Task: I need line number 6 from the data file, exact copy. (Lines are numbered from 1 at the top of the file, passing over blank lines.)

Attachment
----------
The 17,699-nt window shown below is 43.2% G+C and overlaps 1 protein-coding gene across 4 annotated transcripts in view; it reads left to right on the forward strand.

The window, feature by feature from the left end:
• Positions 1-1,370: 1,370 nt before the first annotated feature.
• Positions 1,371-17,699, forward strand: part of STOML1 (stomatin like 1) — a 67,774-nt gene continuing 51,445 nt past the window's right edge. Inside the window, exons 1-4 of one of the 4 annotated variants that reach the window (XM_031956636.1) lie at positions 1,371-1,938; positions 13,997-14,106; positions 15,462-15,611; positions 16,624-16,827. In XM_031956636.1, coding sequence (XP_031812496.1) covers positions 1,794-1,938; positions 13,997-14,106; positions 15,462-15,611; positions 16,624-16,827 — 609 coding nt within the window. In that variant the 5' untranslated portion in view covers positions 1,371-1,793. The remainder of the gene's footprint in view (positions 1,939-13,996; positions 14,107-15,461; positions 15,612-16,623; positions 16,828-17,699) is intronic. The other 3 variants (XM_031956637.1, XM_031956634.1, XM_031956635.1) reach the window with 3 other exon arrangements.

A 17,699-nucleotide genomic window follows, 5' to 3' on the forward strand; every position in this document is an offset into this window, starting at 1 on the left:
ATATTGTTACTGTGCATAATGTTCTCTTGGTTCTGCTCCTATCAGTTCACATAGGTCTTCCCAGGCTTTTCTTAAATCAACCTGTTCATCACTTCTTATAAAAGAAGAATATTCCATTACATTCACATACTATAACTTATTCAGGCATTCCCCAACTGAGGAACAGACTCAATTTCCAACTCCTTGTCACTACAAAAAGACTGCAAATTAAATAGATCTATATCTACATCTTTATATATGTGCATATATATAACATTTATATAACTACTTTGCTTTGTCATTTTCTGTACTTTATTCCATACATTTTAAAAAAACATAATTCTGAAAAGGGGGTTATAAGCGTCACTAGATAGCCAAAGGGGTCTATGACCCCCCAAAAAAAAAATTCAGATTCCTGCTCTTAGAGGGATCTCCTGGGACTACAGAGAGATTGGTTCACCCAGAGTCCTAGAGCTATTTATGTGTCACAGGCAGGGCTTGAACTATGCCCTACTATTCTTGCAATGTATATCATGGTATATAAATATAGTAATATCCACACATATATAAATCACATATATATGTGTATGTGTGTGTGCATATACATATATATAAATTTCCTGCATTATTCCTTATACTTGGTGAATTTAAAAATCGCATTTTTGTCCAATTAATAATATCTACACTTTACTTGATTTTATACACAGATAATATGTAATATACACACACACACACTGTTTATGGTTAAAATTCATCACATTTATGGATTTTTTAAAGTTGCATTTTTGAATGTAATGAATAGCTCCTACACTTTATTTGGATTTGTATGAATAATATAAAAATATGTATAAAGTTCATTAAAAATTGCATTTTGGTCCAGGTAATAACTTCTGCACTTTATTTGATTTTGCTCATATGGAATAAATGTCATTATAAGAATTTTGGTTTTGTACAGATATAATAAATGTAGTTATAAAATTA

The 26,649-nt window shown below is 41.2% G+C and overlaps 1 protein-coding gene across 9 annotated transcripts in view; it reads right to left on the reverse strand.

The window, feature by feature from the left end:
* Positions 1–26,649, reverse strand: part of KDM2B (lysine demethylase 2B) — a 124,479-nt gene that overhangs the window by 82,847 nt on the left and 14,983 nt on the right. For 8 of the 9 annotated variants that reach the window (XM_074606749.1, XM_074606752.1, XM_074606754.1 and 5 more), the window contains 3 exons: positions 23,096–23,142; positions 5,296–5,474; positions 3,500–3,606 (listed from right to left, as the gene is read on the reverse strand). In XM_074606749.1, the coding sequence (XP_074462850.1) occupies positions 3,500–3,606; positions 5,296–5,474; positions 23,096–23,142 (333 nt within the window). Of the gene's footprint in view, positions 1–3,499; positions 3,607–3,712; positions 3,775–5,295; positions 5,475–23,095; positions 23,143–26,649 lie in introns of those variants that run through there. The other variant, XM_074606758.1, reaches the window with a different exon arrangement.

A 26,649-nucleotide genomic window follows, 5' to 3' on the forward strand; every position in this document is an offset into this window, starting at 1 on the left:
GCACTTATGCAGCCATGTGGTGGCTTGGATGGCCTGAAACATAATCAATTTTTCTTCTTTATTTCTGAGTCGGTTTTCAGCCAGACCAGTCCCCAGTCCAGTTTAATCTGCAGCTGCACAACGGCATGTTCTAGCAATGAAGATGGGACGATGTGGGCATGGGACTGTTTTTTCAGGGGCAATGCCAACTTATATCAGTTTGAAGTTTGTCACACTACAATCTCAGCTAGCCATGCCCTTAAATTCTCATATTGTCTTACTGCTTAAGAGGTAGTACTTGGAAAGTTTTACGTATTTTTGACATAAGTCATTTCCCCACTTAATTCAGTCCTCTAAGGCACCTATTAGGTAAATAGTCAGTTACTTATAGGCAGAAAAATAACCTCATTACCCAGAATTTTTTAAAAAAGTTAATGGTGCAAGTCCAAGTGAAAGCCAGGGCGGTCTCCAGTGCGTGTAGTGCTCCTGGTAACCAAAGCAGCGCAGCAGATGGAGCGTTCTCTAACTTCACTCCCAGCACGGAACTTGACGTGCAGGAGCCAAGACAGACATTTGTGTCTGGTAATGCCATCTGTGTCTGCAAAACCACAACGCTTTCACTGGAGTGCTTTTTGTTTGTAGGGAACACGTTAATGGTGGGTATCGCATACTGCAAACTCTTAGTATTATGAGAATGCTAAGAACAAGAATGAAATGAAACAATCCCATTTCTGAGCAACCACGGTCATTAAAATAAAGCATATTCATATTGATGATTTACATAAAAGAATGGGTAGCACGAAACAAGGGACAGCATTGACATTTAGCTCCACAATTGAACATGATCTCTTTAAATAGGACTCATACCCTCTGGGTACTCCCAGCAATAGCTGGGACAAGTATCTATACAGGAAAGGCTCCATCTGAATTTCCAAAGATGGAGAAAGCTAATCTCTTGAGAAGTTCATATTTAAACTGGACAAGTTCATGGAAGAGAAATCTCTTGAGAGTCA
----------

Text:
ATATTGTTACTGTGCATAATGTTCTCTTGGTTCTGCTCCTATCAGTTCACATAGGTCTTCCCAGGCTTTTCTTAAATCAACCTGTTCATCACTTCTTATAAAAGAAGAATATTCCATTACATTCACATACTATAACTTATTCAGGCATTCCCCAACTGAGGAACAGACTCAATTTCCAACTCCTTGTCACTACAAAAAGACTGCAAATTAAATAGATCTATATCTACATCTTTATATATGTGCATATATATAACATTTATATAACTACTTTGCTTTGTCATTTTCTGTACTTTATTCCATACATTTTAAAAAAACATAATTCTGAAAAGGGGGTTATAAGCGTCACTAGATAGCCAAAGGGGTCTATGACCCCCCAAAAAAAAAATTCAGATTCCTGCTCTTAGAGGGATCTCCTGGGACTACAGAGAGATTGGTTCACCCAGAGTCCTAGAGCTATTTATGTGTCACAGGCAGGGCTTGAACTATGCCCTACTATTCTTGCAATGTATATCATGGTATATAAATATAGTAATATCCACACATATATAAATCACATATATATGTGTATGTGTGTGTGCATATACATATATATAAATTTCCTGCATTATTCCTTATACTTGGTGAATTTAAAAATCGCATTTTTGTCCAATTAATAATATCTACACTTTACTTGATTTTATACACAGATAATATGTAATATACACACACACACACTGTTTATGGTTAAAATTCATCACATTTATGGATTTTTTAAAGTTGCATTTTTGAATGTAATGAATAGCTCCTACACTTTATTTGGATTTGTATGAATAATATAAAAATATGTATAAAGTTCATTAAAAATTGCATTTTGGTCCAGGTAATAACTTCTGCACTTTATTTGATTTTGCTCATATGGAATAAATGTCATTATAAGAATTTTGGTTTTGTACAGATATAATAAATGTAGTTATAAAATTA